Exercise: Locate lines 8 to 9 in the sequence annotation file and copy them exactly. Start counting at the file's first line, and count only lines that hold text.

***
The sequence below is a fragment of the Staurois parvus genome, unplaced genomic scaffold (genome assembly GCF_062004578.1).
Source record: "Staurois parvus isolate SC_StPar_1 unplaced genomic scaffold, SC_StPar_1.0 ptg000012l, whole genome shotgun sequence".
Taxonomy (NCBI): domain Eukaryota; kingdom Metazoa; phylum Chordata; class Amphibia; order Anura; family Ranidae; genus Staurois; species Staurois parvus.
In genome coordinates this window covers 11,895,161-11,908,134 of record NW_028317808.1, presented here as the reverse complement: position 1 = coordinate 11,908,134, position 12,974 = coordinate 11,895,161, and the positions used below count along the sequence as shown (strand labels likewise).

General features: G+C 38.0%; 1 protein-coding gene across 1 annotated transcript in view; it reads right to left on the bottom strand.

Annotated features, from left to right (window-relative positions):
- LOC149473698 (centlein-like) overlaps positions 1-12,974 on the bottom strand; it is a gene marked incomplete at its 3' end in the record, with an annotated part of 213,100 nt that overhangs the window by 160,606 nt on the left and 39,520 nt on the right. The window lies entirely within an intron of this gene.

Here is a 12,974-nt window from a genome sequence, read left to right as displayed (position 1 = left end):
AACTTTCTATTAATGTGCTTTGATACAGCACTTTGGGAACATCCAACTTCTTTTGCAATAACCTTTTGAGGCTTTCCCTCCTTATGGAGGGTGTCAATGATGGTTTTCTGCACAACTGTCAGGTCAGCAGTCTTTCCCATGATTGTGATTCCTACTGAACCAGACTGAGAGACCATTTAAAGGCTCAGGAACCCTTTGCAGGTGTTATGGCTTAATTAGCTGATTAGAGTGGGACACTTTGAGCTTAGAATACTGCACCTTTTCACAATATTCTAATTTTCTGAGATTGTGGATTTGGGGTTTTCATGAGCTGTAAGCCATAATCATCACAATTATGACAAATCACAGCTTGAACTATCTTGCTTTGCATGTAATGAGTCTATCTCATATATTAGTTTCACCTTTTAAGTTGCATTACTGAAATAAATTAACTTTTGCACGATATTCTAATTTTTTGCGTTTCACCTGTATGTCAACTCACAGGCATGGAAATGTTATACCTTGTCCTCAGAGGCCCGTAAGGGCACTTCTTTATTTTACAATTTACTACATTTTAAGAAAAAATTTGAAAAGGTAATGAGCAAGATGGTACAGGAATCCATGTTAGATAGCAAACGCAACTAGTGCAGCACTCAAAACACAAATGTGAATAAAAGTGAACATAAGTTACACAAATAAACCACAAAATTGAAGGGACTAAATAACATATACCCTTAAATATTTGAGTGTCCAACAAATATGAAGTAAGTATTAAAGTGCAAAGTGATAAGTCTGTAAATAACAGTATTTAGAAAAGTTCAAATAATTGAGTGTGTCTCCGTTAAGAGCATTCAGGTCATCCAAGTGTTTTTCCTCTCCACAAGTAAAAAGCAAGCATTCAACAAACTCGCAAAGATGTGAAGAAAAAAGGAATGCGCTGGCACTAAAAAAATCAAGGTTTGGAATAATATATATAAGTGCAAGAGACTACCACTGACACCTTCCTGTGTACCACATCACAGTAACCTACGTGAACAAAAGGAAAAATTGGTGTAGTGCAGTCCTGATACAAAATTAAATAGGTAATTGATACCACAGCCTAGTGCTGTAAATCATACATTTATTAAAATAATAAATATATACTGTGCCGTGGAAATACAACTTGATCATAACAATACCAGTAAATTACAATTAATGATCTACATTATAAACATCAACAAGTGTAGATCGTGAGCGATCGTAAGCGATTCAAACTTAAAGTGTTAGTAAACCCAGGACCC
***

Here is a 12,974-nt window from a genome sequence, read left to right as displayed (position 1 = left end):
AACTTTCTATTAATGTGCTTTGATACAGCACTTTGGGAACATCCAACTTCTTTTGCAATAACCTTTTGAGGCTTTCCCTCCTTATGGAGGGTGTCAATGATGGTTTTCTGCACAACTGTCAGGTCAGCAGTCTTTCCCATGATTGTGATTCCTACTGAACCAGACTGAGAGACCATTTAAAGGCTCAGGAACCCTTTGCAGGTGTTATGGCTTAATTAGCTGATTAGAGTGGGACACTTTGAGCTTAGAATACTGCACCTTTTCACAATATTCTAATTTTCTGAGATTGTGGATTTGGGGTTTTCATGAGCTGTAAGCCATAATCATCACAATTATGACAAATCACAGCTTGAACTATCTTGCTTTGCATGTAATGAGTCTATCTCATATATTAGTTTCACCTTTTAAGTTGCATTACTGAAATAAATTAACTTTTGCACGATATTCTAATTTTTTGCGTTTCACCTGTATGTCAACTCACAGGCATGGAAATGTTATACCTTGTCCTCAGAGGCCCGTAAGGGCACTTCTTTATTTTACAATTTACTACATTTTAAGAAAAAATTTGAAAAGGTAATGAGCAAGATGGTACAGGAATCCATGTTAGATAGCAAACGCAACTAGTGCAGCACTCAAAACACAAATGTGAATAAAAGTGAACATAAGTTACACAAATAAACCACAAAATTGAAGGGACTAAATAACATATACCCTTAAATATTTGAGTGTCCAACAAATATGAAGTAAGTATTAAAGTGCAAAGTGATAAGTCTGTAAATAACAGTATTTAGAAAAGTTCAAATAATTGAGTGTGTCTCCGTTAAGAGCATTCAGGTCATCCAAGTGTTTTTCCTCTCCACAAGTAAAAAGCAAGCATTCAACAAACTCGCAAAGATGTGAAGAAAAAAGGAATGCGCTGGCACTAAAAAAATCAAGGTTTGGAATAATATATATAAGTGCAAGAGACTACCACTGACACCTTCCTGTGTACCACATCACAGTAACCTACGTGAACAAAAGGAAAAATTGGTGTAGTGCAGTCCTGATACAAAATTAAATAGGTAATTGATACCACAGCCTAGTGCTGTAAATCATACATTTATTAAAATAATAAATATATACTGTGCCGTGGAAATACAACTTGATCATAACAATACCAGTAAATTACAATTAATGATCTACATTATAAACATCAACAAGTGTAGATCGTGAGCGATCGTAAGCGATTCAAACTTAAAGTGTTAGTAAACCCAGGACCC